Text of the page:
San Francisco - Technology is supposed to make our lives better, yet many big companies have products with big security and privacy holes that disrespect user control and put us all at risk. The Electronic Frontier Foundation (EFF) is launching a new project called “Fix It Already!” demanding repair for nine issues from tech giants like Facebook and Google.
“We chose these nine problems because they are well-known problems and weaknesses in these services that, if fixed, could make a huge difference in many people’s lives,” said EFF Associate Director of Research Gennie Gebhart. “It’s 2019, and it’s time for big tech companies to bring their products in line with what consumers expect and deserve.”
“Fix It Already!” takes Facebook to task for re-using customers’ phone numbers to deliver targeted advertising, even if the customer only provided the number for security purposes, like for two-factor authorization or to receive account alerts. Facebook should not re-use your phone number for its advertising purposes and it should fix its systems to prevent all non-essential uses of this sensitive information.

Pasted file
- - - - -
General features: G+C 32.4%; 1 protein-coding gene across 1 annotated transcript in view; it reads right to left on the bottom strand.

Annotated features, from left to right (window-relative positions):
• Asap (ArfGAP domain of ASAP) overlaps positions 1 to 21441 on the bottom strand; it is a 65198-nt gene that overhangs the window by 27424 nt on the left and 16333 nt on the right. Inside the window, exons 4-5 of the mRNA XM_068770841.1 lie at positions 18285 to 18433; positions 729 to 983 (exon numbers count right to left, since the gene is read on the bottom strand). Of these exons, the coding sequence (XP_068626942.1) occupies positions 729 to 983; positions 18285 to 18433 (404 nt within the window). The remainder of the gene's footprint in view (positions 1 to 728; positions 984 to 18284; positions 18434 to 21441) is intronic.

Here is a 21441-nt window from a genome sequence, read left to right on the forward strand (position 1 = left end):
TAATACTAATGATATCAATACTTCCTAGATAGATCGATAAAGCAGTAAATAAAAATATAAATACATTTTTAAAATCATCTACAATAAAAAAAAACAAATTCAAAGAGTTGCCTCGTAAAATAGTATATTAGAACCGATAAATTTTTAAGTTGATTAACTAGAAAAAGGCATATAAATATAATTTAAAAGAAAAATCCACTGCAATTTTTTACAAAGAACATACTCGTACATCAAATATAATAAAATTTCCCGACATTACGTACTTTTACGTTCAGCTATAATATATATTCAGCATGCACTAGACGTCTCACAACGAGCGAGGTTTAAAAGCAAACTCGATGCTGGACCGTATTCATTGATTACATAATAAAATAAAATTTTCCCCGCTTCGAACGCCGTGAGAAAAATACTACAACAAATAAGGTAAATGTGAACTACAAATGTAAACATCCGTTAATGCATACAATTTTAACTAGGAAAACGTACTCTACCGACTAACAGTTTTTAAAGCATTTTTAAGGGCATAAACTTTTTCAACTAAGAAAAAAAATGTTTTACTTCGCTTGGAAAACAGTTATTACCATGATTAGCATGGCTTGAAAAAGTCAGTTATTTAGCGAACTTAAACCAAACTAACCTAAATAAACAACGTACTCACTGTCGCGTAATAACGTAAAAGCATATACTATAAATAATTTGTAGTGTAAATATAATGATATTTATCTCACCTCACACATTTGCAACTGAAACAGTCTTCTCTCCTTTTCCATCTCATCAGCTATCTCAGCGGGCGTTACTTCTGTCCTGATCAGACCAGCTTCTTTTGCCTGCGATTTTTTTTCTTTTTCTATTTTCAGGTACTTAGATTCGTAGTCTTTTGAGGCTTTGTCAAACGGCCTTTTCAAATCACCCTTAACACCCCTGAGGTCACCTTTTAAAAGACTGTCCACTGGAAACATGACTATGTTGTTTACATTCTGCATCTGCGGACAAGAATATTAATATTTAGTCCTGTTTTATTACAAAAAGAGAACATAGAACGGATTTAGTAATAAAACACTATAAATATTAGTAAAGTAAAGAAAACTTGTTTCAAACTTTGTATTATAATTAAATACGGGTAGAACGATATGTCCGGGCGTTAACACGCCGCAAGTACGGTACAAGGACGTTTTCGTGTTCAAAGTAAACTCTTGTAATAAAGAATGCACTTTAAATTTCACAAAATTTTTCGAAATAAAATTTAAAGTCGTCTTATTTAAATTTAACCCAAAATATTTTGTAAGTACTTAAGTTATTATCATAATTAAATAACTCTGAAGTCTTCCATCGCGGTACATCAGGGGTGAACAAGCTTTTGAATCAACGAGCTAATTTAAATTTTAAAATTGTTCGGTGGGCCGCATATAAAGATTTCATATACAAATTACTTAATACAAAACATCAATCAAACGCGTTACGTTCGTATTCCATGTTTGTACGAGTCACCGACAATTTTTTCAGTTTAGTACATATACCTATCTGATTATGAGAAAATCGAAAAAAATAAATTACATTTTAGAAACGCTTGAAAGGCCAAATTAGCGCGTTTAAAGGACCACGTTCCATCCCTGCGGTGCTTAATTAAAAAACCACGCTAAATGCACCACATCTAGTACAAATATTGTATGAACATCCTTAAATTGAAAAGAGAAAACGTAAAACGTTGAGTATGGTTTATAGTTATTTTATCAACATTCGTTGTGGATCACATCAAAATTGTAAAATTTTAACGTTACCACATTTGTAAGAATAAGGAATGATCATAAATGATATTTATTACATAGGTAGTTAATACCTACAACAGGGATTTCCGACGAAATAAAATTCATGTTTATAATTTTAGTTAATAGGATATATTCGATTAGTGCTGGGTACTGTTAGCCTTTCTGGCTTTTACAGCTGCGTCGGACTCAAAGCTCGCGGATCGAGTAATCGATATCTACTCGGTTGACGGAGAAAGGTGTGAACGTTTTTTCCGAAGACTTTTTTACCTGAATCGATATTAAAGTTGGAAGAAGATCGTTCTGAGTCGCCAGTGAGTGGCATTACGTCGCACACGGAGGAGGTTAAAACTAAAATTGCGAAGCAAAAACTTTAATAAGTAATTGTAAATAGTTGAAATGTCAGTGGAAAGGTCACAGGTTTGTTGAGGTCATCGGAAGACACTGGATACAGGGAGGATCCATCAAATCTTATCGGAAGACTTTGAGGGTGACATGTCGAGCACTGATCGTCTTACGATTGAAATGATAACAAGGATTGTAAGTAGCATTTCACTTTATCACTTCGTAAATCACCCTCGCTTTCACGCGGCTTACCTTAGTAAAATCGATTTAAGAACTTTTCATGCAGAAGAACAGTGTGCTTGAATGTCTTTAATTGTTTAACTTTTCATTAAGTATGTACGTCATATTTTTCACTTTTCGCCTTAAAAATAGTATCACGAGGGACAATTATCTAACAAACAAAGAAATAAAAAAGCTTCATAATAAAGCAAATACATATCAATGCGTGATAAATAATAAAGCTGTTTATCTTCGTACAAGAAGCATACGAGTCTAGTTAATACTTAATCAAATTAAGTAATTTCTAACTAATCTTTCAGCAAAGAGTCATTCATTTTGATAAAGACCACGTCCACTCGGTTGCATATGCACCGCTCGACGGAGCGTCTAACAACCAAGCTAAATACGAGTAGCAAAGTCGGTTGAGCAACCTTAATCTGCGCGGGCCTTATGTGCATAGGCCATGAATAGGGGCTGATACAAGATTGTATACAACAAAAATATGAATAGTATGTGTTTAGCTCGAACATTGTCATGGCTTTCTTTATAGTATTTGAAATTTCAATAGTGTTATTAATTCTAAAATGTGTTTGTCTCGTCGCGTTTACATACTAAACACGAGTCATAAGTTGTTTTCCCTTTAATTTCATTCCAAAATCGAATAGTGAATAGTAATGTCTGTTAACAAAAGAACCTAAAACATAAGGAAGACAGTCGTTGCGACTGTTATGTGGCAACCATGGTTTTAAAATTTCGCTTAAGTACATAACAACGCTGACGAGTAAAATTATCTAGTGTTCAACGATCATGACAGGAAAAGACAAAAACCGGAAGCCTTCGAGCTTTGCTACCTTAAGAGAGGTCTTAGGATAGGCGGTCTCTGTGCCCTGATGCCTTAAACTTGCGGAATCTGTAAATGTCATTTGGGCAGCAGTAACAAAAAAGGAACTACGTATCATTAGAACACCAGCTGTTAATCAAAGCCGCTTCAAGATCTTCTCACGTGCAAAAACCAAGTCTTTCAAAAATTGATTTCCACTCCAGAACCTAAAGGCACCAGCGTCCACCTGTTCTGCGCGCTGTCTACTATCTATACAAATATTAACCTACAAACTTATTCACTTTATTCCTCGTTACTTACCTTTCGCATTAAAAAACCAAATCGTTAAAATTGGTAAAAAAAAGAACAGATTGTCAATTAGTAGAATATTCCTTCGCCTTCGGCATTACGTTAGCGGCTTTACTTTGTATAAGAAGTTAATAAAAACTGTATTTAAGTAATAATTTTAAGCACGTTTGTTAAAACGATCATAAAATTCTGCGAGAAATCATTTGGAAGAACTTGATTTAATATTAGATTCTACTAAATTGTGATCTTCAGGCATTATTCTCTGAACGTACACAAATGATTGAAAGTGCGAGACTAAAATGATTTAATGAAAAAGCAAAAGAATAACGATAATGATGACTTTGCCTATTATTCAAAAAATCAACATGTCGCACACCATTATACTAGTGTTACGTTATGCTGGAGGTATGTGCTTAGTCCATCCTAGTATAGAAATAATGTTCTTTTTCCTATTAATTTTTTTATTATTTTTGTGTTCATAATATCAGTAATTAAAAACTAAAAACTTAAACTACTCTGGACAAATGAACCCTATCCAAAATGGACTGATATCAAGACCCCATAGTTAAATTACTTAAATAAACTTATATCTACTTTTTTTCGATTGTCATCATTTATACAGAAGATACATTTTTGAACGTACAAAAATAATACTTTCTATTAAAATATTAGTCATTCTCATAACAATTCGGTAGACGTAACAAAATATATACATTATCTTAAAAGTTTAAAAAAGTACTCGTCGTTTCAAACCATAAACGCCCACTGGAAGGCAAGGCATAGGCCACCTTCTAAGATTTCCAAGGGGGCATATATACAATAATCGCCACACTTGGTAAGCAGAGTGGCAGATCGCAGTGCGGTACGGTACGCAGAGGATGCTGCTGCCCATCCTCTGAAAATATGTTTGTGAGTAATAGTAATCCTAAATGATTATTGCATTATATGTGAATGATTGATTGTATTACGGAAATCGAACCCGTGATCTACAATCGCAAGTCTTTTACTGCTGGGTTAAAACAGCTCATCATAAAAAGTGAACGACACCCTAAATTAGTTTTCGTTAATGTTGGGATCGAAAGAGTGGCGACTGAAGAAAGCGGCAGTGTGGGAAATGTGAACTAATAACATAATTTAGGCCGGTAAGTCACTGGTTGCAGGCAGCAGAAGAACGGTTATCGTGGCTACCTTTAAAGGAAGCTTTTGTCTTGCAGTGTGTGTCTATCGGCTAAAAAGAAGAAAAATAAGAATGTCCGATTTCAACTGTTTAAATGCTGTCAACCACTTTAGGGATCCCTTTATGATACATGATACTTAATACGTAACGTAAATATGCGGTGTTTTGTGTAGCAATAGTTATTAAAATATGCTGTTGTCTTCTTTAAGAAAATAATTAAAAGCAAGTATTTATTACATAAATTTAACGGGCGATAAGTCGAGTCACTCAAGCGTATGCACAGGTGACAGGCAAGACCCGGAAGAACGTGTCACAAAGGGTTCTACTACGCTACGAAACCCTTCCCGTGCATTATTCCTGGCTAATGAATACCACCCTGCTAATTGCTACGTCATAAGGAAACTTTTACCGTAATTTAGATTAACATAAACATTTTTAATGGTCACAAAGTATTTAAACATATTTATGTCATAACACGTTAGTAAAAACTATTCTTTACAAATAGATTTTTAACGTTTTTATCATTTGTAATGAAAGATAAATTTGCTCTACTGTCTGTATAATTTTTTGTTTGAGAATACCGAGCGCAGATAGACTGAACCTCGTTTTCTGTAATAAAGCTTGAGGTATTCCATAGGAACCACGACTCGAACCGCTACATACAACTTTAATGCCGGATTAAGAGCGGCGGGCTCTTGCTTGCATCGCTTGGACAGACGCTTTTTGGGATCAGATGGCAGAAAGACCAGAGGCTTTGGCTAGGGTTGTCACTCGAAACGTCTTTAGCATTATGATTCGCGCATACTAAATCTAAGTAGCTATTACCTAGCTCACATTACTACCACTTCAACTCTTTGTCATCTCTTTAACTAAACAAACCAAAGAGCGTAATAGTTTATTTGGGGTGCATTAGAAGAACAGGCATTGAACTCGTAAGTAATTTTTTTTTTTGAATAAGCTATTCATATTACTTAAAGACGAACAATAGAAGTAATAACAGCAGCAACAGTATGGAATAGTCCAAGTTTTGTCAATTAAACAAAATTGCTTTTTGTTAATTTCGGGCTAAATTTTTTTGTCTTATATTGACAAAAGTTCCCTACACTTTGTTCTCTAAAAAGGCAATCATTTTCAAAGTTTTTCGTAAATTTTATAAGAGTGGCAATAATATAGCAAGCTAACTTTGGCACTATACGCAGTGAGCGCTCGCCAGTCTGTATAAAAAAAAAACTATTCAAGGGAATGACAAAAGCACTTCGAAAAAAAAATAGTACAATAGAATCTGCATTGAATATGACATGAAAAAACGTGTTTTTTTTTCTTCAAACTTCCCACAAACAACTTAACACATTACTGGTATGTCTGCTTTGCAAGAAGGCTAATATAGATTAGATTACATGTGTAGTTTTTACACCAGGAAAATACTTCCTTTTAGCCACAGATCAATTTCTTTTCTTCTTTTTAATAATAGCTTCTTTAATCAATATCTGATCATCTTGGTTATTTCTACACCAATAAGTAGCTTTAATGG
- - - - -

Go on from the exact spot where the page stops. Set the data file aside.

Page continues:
For Google, “Fix It Already!” demands that the Android phone allow users to deny and revoke network permissions for apps. While Android makes it easy to block apps from seeing things like your location data and your contacts, it doesn’t allow users to block the apps’ ability to phone home about every launch, click, or tap in the app. Google should let Android users block snooping apps from exfiltrating data off their phones.
“Users need to have control and be able to set clear limits on what is done with their data. Information gathered for one purpose should not be secretly re-used. A targeted advertising business model is no excuse for engaging in creepy behavior,” said EFF Director of Cybersecurity Eva Galperin. “Facebook and Google are relied upon by millions and millions of people, which makes it even more important for them to treat customers and their data with respect.”
The “Fix It Already!” list also identifies problems that leave customers insecure. It asks Apple to let users truly encrypt their iCloud backups, tells Twitter to end-to-end encrypt direct messages, and demands that Verizon stop pre-installing spyware on phones. Microsoft, Slack, Venmo, and WhatsApp are also called out in the report.
“All the products on our list are supposed to be state-of-the-art, but their failure to fix these obvious problems means that they aren’t taking users’ real needs to heart,” said EFF Technology Projects Director Jeremy Gillula. “We hope that with a little more attention, these companies will now take these issues seriously and fix them already.”
For the full “Fix It Already!” list: